Every now and then I get to fly to Salt Lake City, where I grew up, to put together the wedding flowers of someone I know.
Ben is my college roommate’s younger brother. So when he got engaged his sister was kind enough to press that Hayley look through my portfolio before finding a florist. I was flattered to hear she and her mom loved my work so much.
Ben and Hayley are LDS, and they were opting to get married inside a temple. This changes up the wedding game a little bit, as the actual ceremony is very closed off. Only the closest family members and friends are usually invited, and there is no walking down the aisle. It’s a simple service performed in a private room in front of a very private audience. No flower décor. Just the décor of the elegant room itself.
This puts all the weight of the florals into the personal flowers for family/wedding party pictures as well as the reception. The reception often becomes a large party, sometime open house, with a high volume of guests. We’re talking 300-500 sometimes. So you can imagine it becomes quite the affair. Especially if you come from a large family. And a lot of LDS people do. I happen to know the size of Ben’s extended family is very, very large.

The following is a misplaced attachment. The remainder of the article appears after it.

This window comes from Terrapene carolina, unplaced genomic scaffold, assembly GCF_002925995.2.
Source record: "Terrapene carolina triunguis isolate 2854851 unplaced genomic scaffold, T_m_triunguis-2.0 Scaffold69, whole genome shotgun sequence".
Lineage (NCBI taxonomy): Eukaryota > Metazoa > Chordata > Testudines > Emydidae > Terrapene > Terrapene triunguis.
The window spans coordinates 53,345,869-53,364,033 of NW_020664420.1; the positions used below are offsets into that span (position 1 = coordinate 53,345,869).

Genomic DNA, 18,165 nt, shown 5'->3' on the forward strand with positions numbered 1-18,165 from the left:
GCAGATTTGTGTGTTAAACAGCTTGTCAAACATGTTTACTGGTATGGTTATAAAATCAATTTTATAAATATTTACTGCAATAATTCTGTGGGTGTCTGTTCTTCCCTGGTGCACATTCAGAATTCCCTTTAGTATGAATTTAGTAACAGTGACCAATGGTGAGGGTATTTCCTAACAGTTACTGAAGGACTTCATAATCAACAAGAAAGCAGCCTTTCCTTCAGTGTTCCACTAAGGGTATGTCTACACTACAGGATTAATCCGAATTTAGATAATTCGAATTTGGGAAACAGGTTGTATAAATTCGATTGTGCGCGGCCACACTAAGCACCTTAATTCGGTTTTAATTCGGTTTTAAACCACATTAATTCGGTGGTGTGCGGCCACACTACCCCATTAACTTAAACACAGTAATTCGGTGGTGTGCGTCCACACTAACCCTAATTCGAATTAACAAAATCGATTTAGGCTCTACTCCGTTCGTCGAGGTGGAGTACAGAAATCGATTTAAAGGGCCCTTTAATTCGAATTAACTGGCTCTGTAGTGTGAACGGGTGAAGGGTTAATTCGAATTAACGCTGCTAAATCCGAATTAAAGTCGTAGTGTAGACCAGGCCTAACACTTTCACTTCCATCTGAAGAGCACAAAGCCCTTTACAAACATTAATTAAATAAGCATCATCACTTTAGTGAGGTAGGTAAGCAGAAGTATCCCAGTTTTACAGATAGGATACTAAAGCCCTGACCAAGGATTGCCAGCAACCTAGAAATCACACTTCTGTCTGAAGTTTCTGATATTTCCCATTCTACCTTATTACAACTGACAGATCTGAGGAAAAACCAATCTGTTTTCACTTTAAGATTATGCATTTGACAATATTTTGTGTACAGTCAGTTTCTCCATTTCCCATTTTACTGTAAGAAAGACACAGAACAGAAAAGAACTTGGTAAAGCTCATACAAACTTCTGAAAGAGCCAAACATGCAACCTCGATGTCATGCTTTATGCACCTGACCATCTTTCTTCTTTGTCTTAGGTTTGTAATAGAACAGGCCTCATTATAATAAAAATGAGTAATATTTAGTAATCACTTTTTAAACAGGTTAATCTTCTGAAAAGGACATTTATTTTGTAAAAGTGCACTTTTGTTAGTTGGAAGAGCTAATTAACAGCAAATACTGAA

So where does that leave the wedding flowers?
Well first of all, we have the personal flowers. Unlike a lot of florists, I actually really enjoy making corsages and boutonnieres. The moms and sisters all got wrist corsages. Grandma got a pinned shoulder corsage.
(I also secretly love it when grandparents get to wear something and be honored as well.)
Brothers, fathers, and groomsmen all got boutonnieres.
I even made a little hair clip for her cute, 3 year old niece!
Bridesmaids of course had bouquets. And then there was Hayley’s bouquet.
Hayley wanted creams and whites, with silvery greens. The inspiration picture she had was a round bouquet. But my style is to elongate the bouquet, removing some of the depth, but allowing to add various heights to the flower placements. These layers allow the flowers to standout more one from another and be seen more fully.
I had to order the David Austen White Cloud garden roses for her. Because they are the perfect cream color once they begin to open. So those were featured front and center in the bouquet, along with some clean, white dahlias for even more texture. Astrantia was added to the mix, along with some stock and white pepperberry. I framed it all with a few varieties of eucalyptus and a dusty miller. And voila!
The natural drape of the eucalyptus was gorgeous and had to be utilized in creating beautiful lines in and out of the bouquet flowers. It was a very romanticized bouquet. And all that texture. Yum! I love it.
For the reception we laid long garlands of mixed eucalyptus down the beautiful, long farm tables. This was an open house style reception, so no place settings. But it’s almost more fun this way, because then more people get to come and enjoy the detailed garlands, over and over throughout the night.